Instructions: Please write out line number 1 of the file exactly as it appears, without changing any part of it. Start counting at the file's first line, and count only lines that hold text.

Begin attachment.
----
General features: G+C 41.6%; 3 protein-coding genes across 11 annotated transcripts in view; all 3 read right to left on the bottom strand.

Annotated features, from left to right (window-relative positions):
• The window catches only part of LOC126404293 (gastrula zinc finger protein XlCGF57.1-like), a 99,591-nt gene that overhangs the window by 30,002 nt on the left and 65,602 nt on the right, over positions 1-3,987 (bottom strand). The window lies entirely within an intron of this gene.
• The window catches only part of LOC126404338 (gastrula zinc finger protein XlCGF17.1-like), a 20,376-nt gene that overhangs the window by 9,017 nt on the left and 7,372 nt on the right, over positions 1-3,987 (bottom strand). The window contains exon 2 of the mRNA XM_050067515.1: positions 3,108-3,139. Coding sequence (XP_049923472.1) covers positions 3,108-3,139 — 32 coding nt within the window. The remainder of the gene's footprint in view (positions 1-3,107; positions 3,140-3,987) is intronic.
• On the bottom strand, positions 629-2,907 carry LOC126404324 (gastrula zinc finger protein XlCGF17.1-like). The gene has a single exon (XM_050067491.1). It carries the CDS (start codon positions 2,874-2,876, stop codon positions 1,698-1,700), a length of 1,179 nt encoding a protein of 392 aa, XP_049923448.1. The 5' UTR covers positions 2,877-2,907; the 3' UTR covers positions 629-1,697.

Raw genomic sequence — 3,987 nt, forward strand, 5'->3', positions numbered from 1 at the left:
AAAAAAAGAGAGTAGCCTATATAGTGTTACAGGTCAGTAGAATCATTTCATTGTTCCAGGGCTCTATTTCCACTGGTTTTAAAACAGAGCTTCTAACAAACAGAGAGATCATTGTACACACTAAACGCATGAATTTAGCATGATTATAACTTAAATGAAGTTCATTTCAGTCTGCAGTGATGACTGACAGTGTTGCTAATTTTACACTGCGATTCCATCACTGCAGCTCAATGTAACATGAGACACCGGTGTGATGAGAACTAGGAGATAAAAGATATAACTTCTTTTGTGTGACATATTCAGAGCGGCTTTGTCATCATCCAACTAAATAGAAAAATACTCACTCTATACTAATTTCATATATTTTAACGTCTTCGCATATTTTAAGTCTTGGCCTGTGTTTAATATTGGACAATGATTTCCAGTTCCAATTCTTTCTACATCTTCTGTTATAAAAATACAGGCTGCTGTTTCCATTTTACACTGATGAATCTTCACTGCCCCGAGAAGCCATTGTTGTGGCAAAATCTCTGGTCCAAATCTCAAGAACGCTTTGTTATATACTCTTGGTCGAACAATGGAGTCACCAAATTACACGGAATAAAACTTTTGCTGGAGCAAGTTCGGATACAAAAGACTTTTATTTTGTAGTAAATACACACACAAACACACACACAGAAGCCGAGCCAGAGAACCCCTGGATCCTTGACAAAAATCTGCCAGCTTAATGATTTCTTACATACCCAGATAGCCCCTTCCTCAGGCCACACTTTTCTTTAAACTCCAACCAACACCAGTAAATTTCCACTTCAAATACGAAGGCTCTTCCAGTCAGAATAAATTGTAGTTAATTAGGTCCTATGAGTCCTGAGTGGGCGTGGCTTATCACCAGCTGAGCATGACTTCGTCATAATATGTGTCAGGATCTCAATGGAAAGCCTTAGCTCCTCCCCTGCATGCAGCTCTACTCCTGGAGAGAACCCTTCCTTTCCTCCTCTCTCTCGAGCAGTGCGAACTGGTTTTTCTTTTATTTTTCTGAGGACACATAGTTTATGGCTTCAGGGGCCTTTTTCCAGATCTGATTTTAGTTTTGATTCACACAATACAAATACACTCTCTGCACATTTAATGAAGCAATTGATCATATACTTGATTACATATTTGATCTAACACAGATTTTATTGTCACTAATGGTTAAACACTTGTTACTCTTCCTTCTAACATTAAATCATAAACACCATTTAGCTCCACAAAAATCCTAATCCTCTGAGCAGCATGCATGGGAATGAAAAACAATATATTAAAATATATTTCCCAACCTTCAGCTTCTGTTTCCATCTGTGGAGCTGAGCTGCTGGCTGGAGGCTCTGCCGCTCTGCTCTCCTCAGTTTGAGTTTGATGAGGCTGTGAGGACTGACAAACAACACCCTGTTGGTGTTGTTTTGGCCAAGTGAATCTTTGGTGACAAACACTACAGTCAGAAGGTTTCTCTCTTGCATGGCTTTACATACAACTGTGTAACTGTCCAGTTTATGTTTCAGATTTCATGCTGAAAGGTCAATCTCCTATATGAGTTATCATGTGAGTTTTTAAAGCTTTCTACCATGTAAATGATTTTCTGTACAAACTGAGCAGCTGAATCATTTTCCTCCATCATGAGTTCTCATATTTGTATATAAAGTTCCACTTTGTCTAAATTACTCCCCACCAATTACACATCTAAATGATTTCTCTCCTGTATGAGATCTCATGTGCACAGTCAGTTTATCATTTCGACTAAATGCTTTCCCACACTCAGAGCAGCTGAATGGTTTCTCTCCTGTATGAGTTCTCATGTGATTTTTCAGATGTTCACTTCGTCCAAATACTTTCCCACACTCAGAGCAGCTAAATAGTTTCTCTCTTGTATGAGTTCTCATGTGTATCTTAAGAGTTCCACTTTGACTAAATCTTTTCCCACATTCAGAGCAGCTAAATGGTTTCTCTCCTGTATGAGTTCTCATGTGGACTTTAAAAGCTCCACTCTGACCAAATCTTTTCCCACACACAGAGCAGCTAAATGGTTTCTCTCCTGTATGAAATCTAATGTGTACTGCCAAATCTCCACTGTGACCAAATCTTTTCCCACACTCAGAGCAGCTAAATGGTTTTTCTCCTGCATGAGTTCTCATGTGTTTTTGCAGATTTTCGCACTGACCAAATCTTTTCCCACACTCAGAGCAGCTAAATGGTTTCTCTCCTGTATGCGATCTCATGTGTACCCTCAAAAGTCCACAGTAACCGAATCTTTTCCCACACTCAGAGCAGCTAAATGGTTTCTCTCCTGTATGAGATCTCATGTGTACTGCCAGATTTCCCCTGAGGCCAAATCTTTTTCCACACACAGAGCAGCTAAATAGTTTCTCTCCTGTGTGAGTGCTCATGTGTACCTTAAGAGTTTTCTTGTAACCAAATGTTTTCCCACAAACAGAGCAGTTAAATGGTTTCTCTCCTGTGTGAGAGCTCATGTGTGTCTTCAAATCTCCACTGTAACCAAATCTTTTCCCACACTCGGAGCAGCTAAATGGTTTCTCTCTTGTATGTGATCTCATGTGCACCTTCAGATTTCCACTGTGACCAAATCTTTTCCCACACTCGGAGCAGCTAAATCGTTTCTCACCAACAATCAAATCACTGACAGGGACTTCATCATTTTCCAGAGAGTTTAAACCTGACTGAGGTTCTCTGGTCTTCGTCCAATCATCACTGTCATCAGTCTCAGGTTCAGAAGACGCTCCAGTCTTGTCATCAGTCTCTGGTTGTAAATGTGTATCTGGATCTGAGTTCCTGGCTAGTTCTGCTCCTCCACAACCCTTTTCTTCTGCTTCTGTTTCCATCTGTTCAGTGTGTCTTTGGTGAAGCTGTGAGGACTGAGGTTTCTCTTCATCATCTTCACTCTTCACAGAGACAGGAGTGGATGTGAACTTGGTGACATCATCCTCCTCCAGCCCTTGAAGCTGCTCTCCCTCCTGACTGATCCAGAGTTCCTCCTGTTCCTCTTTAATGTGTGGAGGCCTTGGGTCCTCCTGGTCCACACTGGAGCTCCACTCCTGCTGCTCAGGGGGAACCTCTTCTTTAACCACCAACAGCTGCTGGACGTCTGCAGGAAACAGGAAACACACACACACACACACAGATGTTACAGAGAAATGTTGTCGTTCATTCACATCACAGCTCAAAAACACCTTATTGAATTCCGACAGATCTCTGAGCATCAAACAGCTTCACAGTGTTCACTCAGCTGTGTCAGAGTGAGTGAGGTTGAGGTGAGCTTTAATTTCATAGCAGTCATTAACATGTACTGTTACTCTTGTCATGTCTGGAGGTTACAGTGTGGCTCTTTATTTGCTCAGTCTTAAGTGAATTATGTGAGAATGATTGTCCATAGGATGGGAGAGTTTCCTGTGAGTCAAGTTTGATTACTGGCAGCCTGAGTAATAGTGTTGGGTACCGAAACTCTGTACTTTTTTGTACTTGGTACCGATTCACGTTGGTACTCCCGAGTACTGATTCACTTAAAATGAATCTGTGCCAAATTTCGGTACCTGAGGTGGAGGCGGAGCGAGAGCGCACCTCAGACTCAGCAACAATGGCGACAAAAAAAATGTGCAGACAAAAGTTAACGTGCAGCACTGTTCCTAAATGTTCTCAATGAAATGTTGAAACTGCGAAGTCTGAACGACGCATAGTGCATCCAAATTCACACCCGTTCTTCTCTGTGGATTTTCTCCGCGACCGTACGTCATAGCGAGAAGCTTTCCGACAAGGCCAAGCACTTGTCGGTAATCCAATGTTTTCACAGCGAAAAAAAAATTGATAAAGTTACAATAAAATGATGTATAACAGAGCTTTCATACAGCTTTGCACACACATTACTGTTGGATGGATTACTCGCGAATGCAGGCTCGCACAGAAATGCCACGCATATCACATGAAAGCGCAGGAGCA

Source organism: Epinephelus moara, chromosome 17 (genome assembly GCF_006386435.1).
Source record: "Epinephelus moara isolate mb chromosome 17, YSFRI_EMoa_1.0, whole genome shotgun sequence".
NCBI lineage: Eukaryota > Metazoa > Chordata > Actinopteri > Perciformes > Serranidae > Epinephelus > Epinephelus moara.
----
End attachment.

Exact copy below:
General features: G+C 41.6%; 3 protein-coding genes across 11 annotated transcripts in view; all 3 read right to left on the bottom strand.